In 2010 Russia was awarded the right to host the next FIFA World Cup. After the Sochi 2014 Winter Olympics, the 2018 World Cup will become the second major international sports event held in the country in its recent history.
The Russian government approved a total budget of 660 billion roubles (US$16 billion) for the event. 335 billion roubles (US$8 billion) will be allocated from the federal budget, 223 billion roubles (US$5.5 billion) from private investment and 102 billion roubles (US$2.5 billion) from the 11 constituent regions that host the World Cup matches.
Such a high amount of public spending requires increased transparency and accountability. Already, however, Transparency International Russia has concerns regarding the transparency of the organisations responsible for the World Cup and their activities.
Transparency in the preparations for the 2018 World Cup
According to the website of the Ministry of Justice, the Bid Committee and the Centre for Planning and Monitoring have not submitted any annual reports despite the legal requirement to do so before April 15 each year. The LOC submitted its 2013 annual financial reports to the ministry on time, but its 2012 reports appeared online with a remarkable delay of about one year – in July 2014.
Another key organisation involved in the preparations for the 2018 World Cup is the state-owned Sport-Engineering (Sport-In) appointed to manage the construction and subcontracting for the seven stadiums to be built. Sport-In also won the contracts to design five of the stadiums and actively engages subcontractors, some of which are designing more than one stadium. According to the official bidding information, in certain cases a contract was awarded to the only bidder.
Transparency International Russia has called on the Ministry of Sport to establish a comprehensive monitoring system for public spending on World Cup preparation activities. The system should make the details of public spending openly available and easy to access, so that any interested person or group can track how the funds are allocated and used.
No such comprehensive system was ever established for the Sochi Olympics. Then the Anti-Corruption Foundation (ACF) identified overpricing, offshore ownership stakeholders, the starting of construction without permission, environmental violations and, most frequently, personal ties between contractors and government officials. The result was delays in the completion of stadiums, as well as poor quality and/or inflated prices.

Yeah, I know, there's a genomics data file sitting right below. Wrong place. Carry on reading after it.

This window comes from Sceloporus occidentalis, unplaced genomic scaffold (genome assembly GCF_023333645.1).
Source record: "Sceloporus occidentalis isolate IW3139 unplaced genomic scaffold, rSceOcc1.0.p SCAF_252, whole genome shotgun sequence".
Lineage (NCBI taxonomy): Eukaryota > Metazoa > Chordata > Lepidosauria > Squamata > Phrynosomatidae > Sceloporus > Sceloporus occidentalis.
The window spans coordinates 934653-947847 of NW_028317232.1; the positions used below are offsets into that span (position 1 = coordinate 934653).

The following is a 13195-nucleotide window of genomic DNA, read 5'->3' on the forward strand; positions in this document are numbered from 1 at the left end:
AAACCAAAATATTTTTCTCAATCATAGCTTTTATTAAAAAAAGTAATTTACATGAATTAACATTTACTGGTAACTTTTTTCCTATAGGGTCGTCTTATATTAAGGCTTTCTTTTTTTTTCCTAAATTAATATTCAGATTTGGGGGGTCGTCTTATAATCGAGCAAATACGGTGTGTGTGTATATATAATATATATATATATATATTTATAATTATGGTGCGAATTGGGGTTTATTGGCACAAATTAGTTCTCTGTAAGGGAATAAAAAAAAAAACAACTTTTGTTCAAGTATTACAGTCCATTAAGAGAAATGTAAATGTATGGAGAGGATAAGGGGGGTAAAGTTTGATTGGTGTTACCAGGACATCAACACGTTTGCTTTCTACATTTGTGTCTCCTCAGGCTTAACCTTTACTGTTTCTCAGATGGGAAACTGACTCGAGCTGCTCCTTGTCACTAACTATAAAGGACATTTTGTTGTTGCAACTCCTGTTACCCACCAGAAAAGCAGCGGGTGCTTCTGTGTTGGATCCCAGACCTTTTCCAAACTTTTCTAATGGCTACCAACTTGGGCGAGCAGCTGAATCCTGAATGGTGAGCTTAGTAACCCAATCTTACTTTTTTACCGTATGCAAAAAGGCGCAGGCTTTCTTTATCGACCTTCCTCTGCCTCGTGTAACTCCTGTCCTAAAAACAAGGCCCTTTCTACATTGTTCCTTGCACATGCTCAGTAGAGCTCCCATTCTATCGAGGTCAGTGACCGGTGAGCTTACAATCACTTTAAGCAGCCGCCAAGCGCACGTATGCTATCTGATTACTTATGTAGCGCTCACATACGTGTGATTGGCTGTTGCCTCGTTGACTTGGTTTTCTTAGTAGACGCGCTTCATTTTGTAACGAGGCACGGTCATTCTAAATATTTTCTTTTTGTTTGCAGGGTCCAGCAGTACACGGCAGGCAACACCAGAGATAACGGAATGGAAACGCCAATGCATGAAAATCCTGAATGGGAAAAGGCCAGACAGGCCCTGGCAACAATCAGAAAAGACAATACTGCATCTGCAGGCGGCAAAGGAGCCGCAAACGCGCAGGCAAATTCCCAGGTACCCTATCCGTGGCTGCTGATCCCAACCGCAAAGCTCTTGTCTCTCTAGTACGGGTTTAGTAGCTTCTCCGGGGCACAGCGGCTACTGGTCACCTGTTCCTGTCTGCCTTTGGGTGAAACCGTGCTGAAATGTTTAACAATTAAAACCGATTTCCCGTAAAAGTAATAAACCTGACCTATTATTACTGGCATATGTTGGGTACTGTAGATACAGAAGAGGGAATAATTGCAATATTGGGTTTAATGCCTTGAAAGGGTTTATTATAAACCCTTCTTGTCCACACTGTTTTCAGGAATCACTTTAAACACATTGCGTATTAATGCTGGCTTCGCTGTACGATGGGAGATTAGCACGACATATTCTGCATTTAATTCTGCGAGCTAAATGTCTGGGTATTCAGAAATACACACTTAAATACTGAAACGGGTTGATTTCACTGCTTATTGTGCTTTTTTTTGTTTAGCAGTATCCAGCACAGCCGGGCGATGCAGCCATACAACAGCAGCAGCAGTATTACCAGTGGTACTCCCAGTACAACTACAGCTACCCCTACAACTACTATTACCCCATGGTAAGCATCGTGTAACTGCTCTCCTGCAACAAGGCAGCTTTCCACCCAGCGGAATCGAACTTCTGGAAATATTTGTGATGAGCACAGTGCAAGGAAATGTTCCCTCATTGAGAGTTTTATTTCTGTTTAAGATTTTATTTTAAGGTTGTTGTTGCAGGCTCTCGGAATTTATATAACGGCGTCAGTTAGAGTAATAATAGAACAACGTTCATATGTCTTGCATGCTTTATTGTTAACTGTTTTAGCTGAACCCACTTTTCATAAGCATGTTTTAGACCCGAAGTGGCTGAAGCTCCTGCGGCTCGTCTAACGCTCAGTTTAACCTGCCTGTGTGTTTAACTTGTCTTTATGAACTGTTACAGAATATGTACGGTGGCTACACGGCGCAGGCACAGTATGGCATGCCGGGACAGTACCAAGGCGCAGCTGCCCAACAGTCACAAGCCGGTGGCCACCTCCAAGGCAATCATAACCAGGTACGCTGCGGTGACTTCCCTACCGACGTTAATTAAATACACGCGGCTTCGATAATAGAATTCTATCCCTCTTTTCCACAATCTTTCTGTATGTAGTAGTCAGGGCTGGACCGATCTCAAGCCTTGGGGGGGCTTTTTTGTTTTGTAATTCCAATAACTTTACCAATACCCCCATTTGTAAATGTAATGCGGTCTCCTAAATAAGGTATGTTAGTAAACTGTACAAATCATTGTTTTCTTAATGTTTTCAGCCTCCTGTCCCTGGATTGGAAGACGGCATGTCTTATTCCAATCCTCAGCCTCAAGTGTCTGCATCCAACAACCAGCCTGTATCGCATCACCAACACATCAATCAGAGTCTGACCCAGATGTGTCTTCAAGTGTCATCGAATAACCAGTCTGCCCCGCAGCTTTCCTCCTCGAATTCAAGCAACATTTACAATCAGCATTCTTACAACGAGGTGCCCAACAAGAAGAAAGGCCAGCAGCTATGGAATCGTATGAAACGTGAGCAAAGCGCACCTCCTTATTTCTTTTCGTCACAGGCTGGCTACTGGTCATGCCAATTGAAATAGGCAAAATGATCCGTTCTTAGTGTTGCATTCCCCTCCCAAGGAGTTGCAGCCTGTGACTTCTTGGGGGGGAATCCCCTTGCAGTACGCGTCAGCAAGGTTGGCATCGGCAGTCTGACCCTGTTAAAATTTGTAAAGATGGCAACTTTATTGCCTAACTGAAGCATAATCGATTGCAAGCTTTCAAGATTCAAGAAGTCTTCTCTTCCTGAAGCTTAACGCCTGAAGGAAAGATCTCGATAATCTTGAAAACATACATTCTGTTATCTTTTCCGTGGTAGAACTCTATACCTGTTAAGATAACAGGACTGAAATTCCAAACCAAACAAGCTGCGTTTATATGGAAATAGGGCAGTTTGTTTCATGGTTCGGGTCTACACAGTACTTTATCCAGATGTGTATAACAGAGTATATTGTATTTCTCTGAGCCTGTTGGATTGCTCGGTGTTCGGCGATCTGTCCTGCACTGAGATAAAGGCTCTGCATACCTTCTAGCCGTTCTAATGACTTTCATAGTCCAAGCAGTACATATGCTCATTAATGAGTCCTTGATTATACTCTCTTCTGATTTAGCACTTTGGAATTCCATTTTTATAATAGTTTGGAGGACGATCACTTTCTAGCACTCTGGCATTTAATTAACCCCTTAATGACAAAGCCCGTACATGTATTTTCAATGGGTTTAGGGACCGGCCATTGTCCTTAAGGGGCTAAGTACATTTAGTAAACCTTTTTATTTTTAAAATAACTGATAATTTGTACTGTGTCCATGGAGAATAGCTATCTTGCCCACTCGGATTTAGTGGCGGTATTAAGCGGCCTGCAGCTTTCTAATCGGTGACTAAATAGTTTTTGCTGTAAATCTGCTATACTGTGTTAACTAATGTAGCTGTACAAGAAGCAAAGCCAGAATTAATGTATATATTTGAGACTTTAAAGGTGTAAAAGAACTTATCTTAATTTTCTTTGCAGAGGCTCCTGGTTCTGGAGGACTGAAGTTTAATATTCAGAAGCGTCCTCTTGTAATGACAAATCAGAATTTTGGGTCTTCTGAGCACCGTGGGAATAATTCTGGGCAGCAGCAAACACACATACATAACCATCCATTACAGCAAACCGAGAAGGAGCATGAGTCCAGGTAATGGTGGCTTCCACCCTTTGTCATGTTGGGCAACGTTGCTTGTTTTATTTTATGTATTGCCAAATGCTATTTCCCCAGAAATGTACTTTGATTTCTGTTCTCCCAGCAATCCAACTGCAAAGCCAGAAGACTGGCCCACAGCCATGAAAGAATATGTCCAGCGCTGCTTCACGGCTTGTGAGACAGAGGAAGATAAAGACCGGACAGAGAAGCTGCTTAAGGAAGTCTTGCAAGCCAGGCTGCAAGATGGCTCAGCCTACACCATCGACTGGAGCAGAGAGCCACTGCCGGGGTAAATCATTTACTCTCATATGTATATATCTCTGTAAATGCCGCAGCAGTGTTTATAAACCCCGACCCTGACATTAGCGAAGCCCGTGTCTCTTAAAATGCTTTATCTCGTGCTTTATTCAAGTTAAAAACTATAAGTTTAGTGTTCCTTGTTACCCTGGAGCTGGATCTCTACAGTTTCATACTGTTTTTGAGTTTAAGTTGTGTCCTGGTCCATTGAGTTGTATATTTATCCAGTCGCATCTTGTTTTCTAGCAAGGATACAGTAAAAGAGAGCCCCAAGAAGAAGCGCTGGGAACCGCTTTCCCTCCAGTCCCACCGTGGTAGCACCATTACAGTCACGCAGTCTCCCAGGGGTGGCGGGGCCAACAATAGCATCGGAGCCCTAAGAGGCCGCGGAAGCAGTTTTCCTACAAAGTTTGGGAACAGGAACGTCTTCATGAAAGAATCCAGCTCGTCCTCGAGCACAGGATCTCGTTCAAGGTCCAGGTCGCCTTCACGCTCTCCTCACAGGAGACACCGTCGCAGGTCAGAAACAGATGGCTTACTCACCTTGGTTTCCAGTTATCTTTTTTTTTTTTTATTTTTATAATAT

The current state of transparency and disclosure for the World Cup
At present only limited information is available on public spending for the 2018 World Cup preparations. The main official source on the preparation process at present is the information published by the LOC. As stated in its 2012 Annual Report on the FIFA website, the LOC does not run a separate official website, but uses the FIFA website to cover relevant news and its own activities, both in Russian and in English.
They do not provide documents or procedural or financial information on how the main actors are selected, nor do they provide information on how funds are allocated or spent, or even links to other sources containing this type of data. The sole annual report on the LOC’s activities that is available on the FIFA website covers 2012 only, and it is not available on the Russian-language version of the website.
The other official source of information is the website of the Accounts Chamber of the Russian Federation. The report highlights overpricing, delays in construction and payments, conflicts over land rights, and non-delivery by subcontractors, and addresses governance-related problems, such as timely issuance of governmental decrees and the development of project evaluation methodologies. A new audit was planned for December 2014, but there is no information on its progress yet.
Applying the lessons learnt from Sochi
If information about activities and public expenditures for the World Cup preparations is not disclosed on time, the same issues faced in Sochi could resurface. Creating a portal to disclose information about would be a crucial step to mitigate the various corruption risks.
FIFA itself should also make greater efforts to promote transparency. It should require all bidding and winning countries to publish their bid books, and should also require the host country’s local organising committee, or the relevant government actors, to maintain a comprehensive resource about the preparation process, focusing on the use of public money. It should also insist that the organising committee publish annual reports in the official language(s) of the host country.
For a more detailed description of the transparency requirement for the 2018 World Cup in Russia please read the full article here
Anna Koval is the co-author of this article. She is a project manager at Transparency International Russia.
This article was translated from the Russian by Anastasia Sudzilovskaya. The original Russia version can be read here.